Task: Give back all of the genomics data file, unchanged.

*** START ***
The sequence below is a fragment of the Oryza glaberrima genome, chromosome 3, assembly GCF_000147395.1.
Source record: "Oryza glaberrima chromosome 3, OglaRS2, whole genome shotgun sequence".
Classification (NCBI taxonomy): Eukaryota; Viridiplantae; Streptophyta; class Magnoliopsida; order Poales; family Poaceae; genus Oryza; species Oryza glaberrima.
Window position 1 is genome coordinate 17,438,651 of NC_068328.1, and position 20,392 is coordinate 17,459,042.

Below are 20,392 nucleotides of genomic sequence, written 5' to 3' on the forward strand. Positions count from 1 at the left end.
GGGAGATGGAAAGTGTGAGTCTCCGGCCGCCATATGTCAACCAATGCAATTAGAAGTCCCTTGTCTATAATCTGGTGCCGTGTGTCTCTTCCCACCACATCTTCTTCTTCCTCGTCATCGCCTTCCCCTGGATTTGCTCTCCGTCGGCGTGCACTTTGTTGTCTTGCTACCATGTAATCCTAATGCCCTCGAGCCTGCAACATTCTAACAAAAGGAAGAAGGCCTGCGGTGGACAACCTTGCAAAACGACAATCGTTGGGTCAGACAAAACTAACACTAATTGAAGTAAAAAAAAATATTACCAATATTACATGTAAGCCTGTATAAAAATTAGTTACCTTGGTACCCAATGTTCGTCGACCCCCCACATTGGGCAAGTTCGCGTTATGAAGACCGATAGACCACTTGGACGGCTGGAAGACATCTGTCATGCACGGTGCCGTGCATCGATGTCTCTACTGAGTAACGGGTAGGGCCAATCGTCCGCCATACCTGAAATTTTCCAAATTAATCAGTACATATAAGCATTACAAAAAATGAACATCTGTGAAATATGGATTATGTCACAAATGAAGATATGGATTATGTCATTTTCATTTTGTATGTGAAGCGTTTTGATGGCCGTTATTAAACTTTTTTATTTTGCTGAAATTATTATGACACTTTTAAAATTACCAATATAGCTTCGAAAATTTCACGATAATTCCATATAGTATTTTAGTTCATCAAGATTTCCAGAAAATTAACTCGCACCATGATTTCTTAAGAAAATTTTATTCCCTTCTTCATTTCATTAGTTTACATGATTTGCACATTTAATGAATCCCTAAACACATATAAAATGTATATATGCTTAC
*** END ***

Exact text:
The sequence below is a fragment of the Oryza glaberrima genome, chromosome 3, assembly GCF_000147395.1.
Source record: "Oryza glaberrima chromosome 3, OglaRS2, whole genome shotgun sequence".
Classification (NCBI taxonomy): Eukaryota; Viridiplantae; Streptophyta; class Magnoliopsida; order Poales; family Poaceae; genus Oryza; species Oryza glaberrima.
Window position 1 is genome coordinate 17,438,651 of NC_068328.1, and position 20,392 is coordinate 17,459,042.

Below are 20,392 nucleotides of genomic sequence, written 5' to 3' on the forward strand. Positions count from 1 at the left end.
GGGAGATGGAAAGTGTGAGTCTCCGGCCGCCATATGTCAACCAATGCAATTAGAAGTCCCTTGTCTATAATCTGGTGCCGTGTGTCTCTTCCCACCACATCTTCTTCTTCCTCGTCATCGCCTTCCCCTGGATTTGCTCTCCGTCGGCGTGCACTTTGTTGTCTTGCTACCATGTAATCCTAATGCCCTCGAGCCTGCAACATTCTAACAAAAGGAAGAAGGCCTGCGGTGGACAACCTTGCAAAACGACAATCGTTGGGTCAGACAAAACTAACACTAATTGAAGTAAAAAAAAATATTACCAATATTACATGTAAGCCTGTATAAAAATTAGTTACCTTGGTACCCAATGTTCGTCGACCCCCCACATTGGGCAAGTTCGCGTTATGAAGACCGATAGACCACTTGGACGGCTGGAAGACATCTGTCATGCACGGTGCCGTGCATCGATGTCTCTACTGAGTAACGGGTAGGGCCAATCGTCCGCCATACCTGAAATTTTCCAAATTAATCAGTACATATAAGCATTACAAAAAATGAACATCTGTGAAATATGGATTATGTCACAAATGAAGATATGGATTATGTCATTTTCATTTTGTATGTGAAGCGTTTTGATGGCCGTTATTAAACTTTTTTATTTTGCTGAAATTATTATGACACTTTTAAAATTACCAATATAGCTTCGAAAATTTCACGATAATTCCATATAGTATTTTAGTTCATCAAGATTTCCAGAAAATTAACTCGCACCATGATTTCTTAAGAAAATTTTATTCCCTTCTTCATTTCATTAGTTTACATGATTTGCACATTTAATGAATCCCTAAACACATATAAAATGTATATATGCTTAC